Over the years, I’ve had a range of pages that have contained my content from across several sites. It’s now even easier to create a page using the RSS block, and today I’m going to walk you through that.
What we will cover today:
- Creating a page using the RSS block in the editor.
- Ways to combine that block with others.
- Styling that block using group block.
- Using theme.json to create specific styling for that block.
- Create a page template just for that page and styling it using site editing.
Creating your page
To do this, you don’t need to have site editing; I will add some notes of how you can add even more layers using that at the end, though. We are simply going to create a new page in the editor. You can use any theme for this.
Have your blog links at hand
Before you dive into this, don’t forget to have your URLs at hand. All your WP sites have a /feed at the end.
Add the RSS block
Click to find the RSS block, add it and then type or paste in your URL. Save and there you go – it is as easy as that!
The next step is to add your URL:
Congratulations, your content has been added to your site! There are a few options for styling; however, that really is as simple as it starts.
The RSS block has a few options worth noting right there for iterating how it looks:
- List view or grid view (this shows by the block itself)
- Set number of items to show (this shows in sidebar).
- Display on/off: author, date, excerpt (this shows in sidebar).
- You can also add a classname to the block for targetting styling.
As you explore these settings, you get others; for example, here is what grid and excerpt reveal:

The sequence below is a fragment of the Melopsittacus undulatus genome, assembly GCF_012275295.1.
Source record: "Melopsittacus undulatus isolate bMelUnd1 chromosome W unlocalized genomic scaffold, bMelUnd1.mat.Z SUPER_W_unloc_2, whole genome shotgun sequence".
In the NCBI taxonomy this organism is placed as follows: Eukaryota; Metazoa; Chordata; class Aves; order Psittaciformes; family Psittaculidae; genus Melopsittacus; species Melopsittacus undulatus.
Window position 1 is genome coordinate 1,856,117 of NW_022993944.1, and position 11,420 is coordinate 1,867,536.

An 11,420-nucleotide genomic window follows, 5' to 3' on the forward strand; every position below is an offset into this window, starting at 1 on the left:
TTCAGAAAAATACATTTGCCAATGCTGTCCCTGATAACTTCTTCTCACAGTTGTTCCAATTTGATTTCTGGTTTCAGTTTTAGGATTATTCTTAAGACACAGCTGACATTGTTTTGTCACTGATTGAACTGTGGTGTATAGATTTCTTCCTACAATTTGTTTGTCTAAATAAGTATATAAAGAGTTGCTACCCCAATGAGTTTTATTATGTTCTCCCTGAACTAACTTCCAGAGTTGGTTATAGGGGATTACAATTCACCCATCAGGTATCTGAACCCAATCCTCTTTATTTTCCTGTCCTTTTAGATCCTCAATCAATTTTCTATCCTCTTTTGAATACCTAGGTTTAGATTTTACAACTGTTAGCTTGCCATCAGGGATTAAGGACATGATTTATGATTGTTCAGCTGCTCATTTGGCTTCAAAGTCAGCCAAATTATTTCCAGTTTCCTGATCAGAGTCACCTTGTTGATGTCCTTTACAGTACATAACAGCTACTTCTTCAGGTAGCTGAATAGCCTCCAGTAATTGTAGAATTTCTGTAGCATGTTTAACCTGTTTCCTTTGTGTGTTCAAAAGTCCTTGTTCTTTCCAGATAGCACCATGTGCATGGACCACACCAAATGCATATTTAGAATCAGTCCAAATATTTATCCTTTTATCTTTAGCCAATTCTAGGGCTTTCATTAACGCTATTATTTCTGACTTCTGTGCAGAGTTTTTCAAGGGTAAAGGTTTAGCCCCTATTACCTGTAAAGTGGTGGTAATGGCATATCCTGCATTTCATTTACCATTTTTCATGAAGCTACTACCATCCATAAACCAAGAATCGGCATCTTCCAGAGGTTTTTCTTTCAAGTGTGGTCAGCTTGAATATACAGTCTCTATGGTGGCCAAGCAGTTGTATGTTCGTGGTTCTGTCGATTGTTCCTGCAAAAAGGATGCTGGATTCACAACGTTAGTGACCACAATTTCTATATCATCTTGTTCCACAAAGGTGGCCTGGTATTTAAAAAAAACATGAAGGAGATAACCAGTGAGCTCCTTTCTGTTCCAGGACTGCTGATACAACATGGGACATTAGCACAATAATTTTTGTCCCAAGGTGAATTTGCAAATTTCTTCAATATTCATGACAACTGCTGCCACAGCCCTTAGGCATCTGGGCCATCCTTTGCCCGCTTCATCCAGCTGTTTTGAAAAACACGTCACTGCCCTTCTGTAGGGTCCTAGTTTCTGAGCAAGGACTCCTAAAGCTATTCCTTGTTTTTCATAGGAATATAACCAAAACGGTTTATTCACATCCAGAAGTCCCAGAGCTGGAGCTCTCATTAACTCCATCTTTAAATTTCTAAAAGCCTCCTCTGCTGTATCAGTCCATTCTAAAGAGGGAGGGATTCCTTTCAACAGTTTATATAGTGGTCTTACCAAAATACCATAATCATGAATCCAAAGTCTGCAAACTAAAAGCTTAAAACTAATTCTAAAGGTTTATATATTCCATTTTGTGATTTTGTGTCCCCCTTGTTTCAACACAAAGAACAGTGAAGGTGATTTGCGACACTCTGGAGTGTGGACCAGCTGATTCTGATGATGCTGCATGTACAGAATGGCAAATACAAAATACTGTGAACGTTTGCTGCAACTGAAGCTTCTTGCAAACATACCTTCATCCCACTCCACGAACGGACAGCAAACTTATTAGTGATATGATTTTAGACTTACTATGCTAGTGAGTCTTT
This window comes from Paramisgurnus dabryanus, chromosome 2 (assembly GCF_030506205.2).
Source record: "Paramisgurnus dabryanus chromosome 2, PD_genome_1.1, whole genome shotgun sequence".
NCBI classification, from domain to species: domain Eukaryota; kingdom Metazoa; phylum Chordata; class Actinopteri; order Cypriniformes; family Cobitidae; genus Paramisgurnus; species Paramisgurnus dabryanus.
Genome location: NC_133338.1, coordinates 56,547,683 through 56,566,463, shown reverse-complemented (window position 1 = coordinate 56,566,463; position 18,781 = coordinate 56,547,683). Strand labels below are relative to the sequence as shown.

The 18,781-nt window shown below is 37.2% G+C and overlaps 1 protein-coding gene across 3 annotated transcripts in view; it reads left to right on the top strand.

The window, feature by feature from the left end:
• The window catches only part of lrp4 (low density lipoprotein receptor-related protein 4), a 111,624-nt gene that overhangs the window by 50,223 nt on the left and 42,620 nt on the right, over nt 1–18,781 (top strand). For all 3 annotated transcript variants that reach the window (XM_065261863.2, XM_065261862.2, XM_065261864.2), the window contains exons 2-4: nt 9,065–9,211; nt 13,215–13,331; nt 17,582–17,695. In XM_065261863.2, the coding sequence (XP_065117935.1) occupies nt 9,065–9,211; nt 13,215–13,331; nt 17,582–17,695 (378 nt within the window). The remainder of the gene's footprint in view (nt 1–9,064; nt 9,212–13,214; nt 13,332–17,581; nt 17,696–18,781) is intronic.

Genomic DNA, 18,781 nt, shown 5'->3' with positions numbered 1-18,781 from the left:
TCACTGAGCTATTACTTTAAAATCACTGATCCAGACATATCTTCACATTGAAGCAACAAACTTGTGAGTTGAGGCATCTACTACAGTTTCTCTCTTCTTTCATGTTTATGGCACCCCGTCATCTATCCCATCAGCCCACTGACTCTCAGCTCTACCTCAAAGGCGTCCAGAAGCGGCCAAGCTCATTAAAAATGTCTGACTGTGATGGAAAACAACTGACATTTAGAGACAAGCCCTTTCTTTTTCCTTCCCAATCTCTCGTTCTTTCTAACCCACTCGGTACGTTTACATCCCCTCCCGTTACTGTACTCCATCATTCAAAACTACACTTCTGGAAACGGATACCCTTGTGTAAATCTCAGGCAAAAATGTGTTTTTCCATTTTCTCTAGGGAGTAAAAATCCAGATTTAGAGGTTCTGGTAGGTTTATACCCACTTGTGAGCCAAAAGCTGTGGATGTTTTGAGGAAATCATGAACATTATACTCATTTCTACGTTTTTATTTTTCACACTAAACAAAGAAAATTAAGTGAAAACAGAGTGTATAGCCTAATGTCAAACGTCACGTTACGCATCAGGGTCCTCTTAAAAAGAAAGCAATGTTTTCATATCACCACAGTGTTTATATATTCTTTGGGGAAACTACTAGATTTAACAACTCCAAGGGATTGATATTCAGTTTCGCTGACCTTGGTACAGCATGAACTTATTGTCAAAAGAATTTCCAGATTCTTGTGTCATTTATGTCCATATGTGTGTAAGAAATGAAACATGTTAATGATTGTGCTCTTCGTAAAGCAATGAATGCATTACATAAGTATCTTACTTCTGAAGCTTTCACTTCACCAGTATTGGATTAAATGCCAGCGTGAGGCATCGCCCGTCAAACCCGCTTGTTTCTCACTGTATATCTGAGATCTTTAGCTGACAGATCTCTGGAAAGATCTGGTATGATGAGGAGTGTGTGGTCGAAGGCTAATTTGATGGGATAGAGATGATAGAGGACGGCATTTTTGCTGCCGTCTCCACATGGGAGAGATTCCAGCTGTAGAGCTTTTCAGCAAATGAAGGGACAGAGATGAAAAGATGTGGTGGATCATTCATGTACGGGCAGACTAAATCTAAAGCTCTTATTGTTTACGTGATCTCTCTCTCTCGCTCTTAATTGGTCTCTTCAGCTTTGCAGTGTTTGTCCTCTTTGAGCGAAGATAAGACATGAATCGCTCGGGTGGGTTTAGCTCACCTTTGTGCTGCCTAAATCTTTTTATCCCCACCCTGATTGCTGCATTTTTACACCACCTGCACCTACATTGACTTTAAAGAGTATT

Styling the block
If you wanted to style this a bit more, you can wrap everything in a group block, use a header, separator and spacers. The group block then gives you color options for the background.
Combine with other blocks
I chose to combine this with the latest posts block on my site, having that at the top. I like the grid layout you can choose for this. By even mixing excerpts or not, you can give a hierarchy to the content. Other blocks like quotes can also divide things up.
On another page I created for myself, I made an entire list of feeds with headings, all using the same format, with titles showing the type of writing. There are so many options when creating your page.
Go further and use theme.json
If you are using a theme with a theme.json you can call the feed block itself and style. Styling this way is incredibly powerful, and you could do something like this:
The code for this is:
I did also report today a bug on padding for this block.
Create a page template
Why not add a final flourish of having your page template just for this? You could have a particular color background, maybe some specific layout. It’s up to you, but you can easily do that if you have this enabled in your theme.
To create a page template just for that page, you can click ‘add new’:
Then you will be asked to give it a name; you can style the template however you want.
As you are styling, a tip is to keep the list view open; it helps track down things. Also, whilst you can create a new template from the page editor, you can refine a little more using the full site editor – it works better for backgrounds right now. So it’s always worth going into that editor once you set up the template.
Creating by blocks is powerful
Creating a collection of content on a page previously took a lot more to do. You would either have had to know development or used a plugin. Now, you can use a block that core provides, and it has styling out of the box ready to go. There are, of course, options, as I’ve shown to go further, but that’s up to you where this block journey takes you. Have fun!